May 11, 2016
Gold Climbs Off 2-Week Low as Dollar Retreats With Equities
(Reuters) - Gold drifted away from two-week lows on Wednesday as the dollar surrendered some gains, but analysts said bullion is unlikely to rise sharply ahead with losses in the greenback seen limited.
Appetite for gold appeared to have eased after the metal failed to convincingly breach the $1,300 resistance level last week. But it was still up nearly 20 percent for the year as expectations for a near-term increase in U.S. interest rates have faded.
Spot gold was up 0.3 percent at $1,269.20 an ounce by 0333 GMT, after touching a low of $1,257.25 on Tuesday, its weakest since April 28.
The dollar slipped versus a basket of major currencies, making dollar-priced assets such as gold cheaper for holders of other currencies. Weaker Asian equities also helped gold.
Mark To, head of research at Wing Fung Financial Group in Hong Kong, said that the $1,300-$1,400 level would be a reasonable price range for bullion for the rest of the quarter.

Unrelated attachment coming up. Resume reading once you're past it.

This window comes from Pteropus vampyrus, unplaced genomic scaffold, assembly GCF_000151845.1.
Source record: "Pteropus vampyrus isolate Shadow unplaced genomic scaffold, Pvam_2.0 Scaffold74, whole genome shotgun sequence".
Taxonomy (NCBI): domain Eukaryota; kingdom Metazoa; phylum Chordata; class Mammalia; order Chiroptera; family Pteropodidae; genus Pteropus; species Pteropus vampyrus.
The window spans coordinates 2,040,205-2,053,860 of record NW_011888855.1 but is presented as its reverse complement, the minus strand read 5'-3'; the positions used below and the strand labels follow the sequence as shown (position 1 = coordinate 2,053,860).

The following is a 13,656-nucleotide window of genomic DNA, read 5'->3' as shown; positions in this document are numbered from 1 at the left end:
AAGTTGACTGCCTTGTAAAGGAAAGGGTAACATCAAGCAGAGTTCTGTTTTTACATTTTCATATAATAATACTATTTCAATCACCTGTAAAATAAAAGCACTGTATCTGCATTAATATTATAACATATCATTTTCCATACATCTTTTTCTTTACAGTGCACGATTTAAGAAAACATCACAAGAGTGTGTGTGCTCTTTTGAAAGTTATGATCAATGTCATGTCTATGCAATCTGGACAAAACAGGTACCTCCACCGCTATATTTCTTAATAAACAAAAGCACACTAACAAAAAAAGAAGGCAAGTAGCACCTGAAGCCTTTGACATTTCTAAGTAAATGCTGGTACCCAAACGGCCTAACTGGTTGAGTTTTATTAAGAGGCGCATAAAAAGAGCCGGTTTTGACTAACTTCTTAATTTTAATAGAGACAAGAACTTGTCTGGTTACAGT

Gold is supported largely by expectations that the next U.S. interest rate increase will only happen later in the year as Fed policymakers take note of challenging global economic conditions, he said.
"The current situation is favourable to gold but it is not overwhelmingly favourable," said To, adding that the U.S. economy appears to be in good shape overall. "That's why people take some profits along the way."
U.S. gold for June delivery gained 0.5 percent to $1,271.20 an ounce.
"Looking ahead, we see limited upside for gold pricing given the limited room for the Fed to surprise to the downside, limited room for the dollar to depreciate, and limited room for China to drive (emerging markets) currency strength to contribute to dollar weakness," Goldman Sachs said in a report.
Other precious metals also advanced, with spot silver gaining 0.7 percent to $17.22 an ounce, platinum up 0.5 percent at $1,051.48 and palladium 0.4 percent higher at $593.50.